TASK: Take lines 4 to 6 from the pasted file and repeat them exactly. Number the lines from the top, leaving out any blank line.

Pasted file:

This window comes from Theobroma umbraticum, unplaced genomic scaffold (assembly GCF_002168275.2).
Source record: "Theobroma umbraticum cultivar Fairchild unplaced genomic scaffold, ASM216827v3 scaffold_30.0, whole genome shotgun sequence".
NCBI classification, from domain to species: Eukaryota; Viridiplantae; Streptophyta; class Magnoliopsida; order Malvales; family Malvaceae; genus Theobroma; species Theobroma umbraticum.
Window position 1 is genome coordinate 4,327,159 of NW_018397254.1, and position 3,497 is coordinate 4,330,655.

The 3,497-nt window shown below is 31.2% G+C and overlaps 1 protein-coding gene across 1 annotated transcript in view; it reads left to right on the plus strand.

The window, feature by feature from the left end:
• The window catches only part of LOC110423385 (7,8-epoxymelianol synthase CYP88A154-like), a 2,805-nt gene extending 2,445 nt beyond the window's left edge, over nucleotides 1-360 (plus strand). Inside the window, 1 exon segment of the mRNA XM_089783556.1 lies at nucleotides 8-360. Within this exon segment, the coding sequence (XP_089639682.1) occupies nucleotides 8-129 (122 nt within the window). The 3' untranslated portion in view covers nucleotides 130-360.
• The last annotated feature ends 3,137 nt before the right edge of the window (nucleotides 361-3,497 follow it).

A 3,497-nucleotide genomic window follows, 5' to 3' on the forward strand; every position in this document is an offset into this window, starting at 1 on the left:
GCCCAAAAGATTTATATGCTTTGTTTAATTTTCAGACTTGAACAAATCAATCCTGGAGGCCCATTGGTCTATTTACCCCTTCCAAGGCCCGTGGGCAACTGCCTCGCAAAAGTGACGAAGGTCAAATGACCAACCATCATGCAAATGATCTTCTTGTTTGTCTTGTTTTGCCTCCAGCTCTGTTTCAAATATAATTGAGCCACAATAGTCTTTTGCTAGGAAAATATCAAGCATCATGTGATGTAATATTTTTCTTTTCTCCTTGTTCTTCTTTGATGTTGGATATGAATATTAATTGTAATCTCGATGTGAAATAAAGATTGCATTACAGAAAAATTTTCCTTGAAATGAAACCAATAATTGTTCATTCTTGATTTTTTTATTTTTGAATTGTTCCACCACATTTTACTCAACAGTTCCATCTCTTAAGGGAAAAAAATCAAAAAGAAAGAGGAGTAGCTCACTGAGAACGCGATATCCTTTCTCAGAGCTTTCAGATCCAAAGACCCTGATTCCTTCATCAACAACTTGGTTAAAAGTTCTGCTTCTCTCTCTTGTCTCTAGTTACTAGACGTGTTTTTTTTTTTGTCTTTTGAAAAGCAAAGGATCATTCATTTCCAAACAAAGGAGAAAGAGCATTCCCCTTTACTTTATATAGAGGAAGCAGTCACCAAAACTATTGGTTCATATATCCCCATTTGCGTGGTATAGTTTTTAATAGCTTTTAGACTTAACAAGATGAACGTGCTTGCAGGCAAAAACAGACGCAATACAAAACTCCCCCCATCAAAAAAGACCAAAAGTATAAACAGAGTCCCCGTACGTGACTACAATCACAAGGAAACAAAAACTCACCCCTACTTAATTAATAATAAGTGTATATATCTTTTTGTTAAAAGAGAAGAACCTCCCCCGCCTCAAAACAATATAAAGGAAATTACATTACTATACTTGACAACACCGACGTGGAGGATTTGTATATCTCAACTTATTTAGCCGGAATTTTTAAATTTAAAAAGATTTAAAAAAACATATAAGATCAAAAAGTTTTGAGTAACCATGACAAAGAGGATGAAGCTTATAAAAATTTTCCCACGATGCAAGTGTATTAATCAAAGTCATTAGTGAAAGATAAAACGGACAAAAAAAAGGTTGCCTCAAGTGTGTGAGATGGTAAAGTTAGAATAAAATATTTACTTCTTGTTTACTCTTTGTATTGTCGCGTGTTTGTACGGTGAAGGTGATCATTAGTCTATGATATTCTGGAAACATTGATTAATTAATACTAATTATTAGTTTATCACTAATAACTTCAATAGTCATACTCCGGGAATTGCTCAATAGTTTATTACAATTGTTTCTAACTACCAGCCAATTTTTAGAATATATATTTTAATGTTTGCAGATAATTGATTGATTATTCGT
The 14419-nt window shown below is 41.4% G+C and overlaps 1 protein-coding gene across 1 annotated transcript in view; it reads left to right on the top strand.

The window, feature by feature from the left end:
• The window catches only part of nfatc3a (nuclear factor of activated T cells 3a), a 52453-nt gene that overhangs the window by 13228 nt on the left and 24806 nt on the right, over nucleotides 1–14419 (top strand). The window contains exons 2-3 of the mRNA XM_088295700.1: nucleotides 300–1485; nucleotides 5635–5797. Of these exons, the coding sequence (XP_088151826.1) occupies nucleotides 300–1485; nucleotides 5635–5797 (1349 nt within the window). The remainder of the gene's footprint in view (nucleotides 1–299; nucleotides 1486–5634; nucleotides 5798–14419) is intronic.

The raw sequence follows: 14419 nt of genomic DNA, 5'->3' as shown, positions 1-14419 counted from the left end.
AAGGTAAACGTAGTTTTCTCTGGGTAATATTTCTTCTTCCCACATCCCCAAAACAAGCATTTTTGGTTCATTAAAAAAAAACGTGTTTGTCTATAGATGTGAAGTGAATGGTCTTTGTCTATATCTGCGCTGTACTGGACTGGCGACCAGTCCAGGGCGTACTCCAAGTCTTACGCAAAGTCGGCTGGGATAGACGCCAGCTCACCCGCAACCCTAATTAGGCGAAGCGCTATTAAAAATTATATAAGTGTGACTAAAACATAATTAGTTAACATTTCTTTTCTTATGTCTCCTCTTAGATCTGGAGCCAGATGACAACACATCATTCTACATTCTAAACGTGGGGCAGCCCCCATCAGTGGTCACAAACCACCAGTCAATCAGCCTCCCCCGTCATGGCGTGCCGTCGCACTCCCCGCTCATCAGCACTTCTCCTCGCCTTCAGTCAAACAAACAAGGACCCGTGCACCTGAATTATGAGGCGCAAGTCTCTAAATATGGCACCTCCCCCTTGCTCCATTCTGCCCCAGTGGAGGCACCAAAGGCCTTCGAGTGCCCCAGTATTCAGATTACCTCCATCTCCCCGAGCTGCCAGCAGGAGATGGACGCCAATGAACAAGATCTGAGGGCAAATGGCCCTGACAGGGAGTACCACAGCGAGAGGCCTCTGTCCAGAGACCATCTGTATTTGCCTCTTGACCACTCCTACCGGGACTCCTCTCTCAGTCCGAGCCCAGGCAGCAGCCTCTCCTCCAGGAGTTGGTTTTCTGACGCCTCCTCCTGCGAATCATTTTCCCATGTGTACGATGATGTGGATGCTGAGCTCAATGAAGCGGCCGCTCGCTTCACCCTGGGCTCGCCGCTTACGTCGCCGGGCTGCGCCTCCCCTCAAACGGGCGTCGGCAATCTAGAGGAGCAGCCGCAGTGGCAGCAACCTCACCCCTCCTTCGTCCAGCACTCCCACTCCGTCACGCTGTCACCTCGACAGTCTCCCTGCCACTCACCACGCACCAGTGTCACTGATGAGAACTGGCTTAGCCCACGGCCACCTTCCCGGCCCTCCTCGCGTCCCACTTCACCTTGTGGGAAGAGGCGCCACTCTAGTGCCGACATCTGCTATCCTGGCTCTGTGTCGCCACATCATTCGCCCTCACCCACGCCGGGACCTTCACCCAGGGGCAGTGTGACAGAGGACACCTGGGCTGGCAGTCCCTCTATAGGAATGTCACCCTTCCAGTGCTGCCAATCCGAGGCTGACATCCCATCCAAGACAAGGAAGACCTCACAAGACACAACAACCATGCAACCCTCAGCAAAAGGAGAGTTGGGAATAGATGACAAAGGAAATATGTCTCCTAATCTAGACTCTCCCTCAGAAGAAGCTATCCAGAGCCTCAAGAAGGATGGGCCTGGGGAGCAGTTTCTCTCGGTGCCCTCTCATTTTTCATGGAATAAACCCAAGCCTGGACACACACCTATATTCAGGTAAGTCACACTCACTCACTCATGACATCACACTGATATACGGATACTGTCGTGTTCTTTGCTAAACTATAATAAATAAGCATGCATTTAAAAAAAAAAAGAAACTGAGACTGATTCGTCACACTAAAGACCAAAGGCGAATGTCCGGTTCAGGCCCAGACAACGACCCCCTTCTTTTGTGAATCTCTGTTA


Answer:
Window position 1 is genome coordinate 4,327,159 of NW_018397254.1, and position 3,497 is coordinate 4,330,655.

The 3,497-nt window shown below is 31.2% G+C and overlaps 1 protein-coding gene across 1 annotated transcript in view; it reads left to right on the plus strand.

The window, feature by feature from the left end: